Shares in AMS fell nearly 5 per cent after Bloomberg reported the Austrian sensor maker was planning to discuss a renewed bid for Osram following the failure of its first attempt.

London-listed shares .FTSE were dragged lower by Holiday Inn-owner InterContinental Hotels Group, which fell 4.6 per cent after reporting a fall in third-quarter revenue per room.

North America

Wall Street fell on Friday as negative headlines about Johnson & Johnson and Boeing, along with bleak economic data from China, soured investor risk appetite and offset generally positive corporate earnings.

All three major US stock averages ended the session in the red, but the S&P 500 and the Nasdaq posted weekly gains. The blue-chip Dow was nominally lower than last week’s close.

Boeing Co and Johnson & Johnson shares led both the S&P 500’s and the Dow’s declines.

Boeing dropped 6.8 per cent after Reuters reported that text messages between two employees suggested the planemaker misled the Federal Aviation Administration about the safety of the grounded 737 MAX aircraft.

Johnson & Johnson announced it would recall baby powder in the United States after regulators found trace amounts of asbestos in a sample, sending its shares falling 6.2 per cent.

Growth of China’s gross domestic product slowed to its weakest pace in nearly 30 years as the bruising trade war with the United States took its toll, stoking fears of slowdown contagion.

The International Monetary Fund has lowered its forecast for global growth this year to 3.0 per cent, which would mark the slowest expansion since the financial crisis.

The Dow Jones Industrial Average fell 255.68 points, or 0.95 per cent, to 26,770.2, the S&P 500 lost 11.75 points, or 0.39 per cent, to 2,986.2 and the Nasdaq Composite dropped 67.31 points, or 0.83 per cent, to 8,089.54.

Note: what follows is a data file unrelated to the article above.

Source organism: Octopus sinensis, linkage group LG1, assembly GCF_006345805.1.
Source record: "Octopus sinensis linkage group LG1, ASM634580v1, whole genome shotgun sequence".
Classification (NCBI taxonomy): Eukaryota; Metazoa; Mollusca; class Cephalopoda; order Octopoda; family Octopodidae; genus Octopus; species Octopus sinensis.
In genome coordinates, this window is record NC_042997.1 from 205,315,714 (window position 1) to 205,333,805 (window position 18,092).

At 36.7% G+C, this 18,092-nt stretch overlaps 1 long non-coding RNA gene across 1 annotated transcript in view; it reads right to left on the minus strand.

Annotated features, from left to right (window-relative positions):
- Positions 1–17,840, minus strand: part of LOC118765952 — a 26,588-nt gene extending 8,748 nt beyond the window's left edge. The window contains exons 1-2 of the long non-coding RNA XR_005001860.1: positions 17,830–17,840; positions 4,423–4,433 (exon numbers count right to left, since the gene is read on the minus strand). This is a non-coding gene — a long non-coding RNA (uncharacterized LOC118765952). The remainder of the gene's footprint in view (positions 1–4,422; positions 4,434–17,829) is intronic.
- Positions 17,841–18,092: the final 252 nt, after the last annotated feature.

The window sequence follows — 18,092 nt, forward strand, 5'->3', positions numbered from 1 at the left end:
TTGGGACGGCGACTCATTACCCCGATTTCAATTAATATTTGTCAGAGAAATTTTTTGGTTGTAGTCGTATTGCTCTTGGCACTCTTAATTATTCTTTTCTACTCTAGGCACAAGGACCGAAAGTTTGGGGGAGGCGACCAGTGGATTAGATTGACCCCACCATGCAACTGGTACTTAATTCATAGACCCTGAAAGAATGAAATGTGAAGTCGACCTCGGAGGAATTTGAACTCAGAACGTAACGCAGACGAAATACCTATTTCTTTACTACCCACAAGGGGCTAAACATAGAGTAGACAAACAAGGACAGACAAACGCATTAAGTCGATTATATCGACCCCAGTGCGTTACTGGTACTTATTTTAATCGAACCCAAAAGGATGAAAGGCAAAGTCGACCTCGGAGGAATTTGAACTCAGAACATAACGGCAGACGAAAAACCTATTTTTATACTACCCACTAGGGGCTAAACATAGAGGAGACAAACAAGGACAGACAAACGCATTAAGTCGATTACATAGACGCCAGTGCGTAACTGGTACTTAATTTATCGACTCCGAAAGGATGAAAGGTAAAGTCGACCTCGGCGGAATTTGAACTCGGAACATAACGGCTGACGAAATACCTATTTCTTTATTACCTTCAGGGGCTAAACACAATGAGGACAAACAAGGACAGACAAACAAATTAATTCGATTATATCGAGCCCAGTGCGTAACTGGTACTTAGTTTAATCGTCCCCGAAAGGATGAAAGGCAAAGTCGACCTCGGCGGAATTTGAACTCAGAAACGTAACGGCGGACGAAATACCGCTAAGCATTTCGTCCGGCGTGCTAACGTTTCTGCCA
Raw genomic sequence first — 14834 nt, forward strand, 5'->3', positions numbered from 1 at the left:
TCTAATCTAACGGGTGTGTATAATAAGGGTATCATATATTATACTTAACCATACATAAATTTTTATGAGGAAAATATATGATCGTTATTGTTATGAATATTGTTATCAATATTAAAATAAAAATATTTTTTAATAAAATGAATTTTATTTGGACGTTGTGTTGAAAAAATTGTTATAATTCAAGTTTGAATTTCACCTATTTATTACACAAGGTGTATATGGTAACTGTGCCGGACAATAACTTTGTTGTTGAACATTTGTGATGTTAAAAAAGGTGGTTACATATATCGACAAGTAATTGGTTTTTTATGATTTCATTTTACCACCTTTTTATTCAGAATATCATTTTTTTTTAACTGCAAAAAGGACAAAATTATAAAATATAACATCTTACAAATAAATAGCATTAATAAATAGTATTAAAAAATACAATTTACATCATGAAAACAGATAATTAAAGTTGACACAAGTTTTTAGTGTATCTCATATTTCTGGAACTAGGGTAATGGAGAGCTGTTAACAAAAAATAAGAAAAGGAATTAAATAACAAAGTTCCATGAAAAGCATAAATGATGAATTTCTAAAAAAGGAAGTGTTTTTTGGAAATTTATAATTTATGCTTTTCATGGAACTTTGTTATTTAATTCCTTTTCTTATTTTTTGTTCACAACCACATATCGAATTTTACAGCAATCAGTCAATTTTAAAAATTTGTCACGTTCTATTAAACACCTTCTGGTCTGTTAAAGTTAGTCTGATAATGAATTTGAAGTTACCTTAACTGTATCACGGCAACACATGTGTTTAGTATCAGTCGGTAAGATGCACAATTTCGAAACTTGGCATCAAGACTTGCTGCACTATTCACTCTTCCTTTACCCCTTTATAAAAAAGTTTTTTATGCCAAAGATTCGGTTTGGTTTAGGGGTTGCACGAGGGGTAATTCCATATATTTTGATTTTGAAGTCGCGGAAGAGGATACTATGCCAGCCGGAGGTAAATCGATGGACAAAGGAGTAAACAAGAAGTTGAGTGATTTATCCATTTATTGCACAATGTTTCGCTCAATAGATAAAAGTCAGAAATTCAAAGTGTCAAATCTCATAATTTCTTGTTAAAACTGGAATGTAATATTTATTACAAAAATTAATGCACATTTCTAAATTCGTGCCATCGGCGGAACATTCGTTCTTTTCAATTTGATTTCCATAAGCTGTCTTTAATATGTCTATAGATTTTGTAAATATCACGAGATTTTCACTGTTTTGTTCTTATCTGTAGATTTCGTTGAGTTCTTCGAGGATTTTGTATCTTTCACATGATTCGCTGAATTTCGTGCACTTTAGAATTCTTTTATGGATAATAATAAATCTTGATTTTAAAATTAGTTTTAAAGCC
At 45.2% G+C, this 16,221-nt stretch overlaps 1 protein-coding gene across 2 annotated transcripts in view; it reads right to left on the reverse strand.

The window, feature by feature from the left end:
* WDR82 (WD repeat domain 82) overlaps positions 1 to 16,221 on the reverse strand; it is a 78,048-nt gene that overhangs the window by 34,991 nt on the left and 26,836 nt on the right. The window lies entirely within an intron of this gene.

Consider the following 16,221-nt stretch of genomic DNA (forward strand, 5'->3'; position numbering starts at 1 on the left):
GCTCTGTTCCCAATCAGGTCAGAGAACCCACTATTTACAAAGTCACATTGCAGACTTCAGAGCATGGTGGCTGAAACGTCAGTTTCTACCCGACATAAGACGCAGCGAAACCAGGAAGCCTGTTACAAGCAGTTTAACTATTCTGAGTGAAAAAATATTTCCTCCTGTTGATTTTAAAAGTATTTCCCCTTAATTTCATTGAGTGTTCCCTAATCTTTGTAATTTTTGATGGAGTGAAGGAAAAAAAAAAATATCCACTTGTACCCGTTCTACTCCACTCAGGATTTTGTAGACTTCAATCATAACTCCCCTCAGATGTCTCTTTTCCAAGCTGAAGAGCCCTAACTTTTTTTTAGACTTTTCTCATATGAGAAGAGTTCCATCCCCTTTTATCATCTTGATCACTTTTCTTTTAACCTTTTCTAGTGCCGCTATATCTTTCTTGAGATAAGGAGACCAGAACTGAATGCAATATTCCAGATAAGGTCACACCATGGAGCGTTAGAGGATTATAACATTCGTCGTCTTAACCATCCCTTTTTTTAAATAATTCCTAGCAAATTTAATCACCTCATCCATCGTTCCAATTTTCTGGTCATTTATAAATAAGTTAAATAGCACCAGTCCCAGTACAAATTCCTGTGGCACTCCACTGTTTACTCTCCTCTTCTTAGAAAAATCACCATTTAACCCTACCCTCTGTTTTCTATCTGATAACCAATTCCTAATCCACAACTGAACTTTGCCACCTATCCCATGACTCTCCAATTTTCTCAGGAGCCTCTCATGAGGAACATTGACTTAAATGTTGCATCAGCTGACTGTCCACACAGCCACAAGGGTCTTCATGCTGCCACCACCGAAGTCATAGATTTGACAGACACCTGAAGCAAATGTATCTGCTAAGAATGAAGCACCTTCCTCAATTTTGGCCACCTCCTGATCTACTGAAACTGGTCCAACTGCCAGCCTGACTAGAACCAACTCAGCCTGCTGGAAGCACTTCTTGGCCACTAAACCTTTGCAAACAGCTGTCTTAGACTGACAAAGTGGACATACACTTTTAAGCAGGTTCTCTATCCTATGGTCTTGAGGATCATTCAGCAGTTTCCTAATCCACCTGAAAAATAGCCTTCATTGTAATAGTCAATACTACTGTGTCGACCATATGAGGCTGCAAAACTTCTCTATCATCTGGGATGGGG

Third-quarter earnings season hit full stride, with 73 companies in the S&P 500 having reported.

Of those, 83.6 per cent have come in above average estimates.

Still, analysts currently see S&P 500 earnings dropping by 3.1 per cent compared with last year, which would mark the first contraction since the earnings recession that ended mid-2016.

Schlumberger NV gained 1.3 per cent after the oilfield services company posted its largest quarterly loss ever as a result of a $US12 billion charge as chief executive Olivier Le Peuch moved to shift focus toward software and services.

American Express Co reported better-than-expected third-quarter profit as consumers boosted their spending. Still, the credit card issuer’s shares dipped 2.0 per cent.

Coca-Cola Co’s revenue beat expectations and an upbeat forecast gave its shares a 1.8 per cent boost.

Kansas City Southern jumped 7.3 per cent after the railway operator also beat profit expectations, on increased petroleum shipments to Mexico.

Next week, market participants look forward to high profile results from Procter & Gamble Co, United Parcel Service, Caterpillar, Boeing, Microsoft, Ford Motor Co, 3M Co, Twitter, Amazon.com, and others.

is senior editor for Morningstar Australia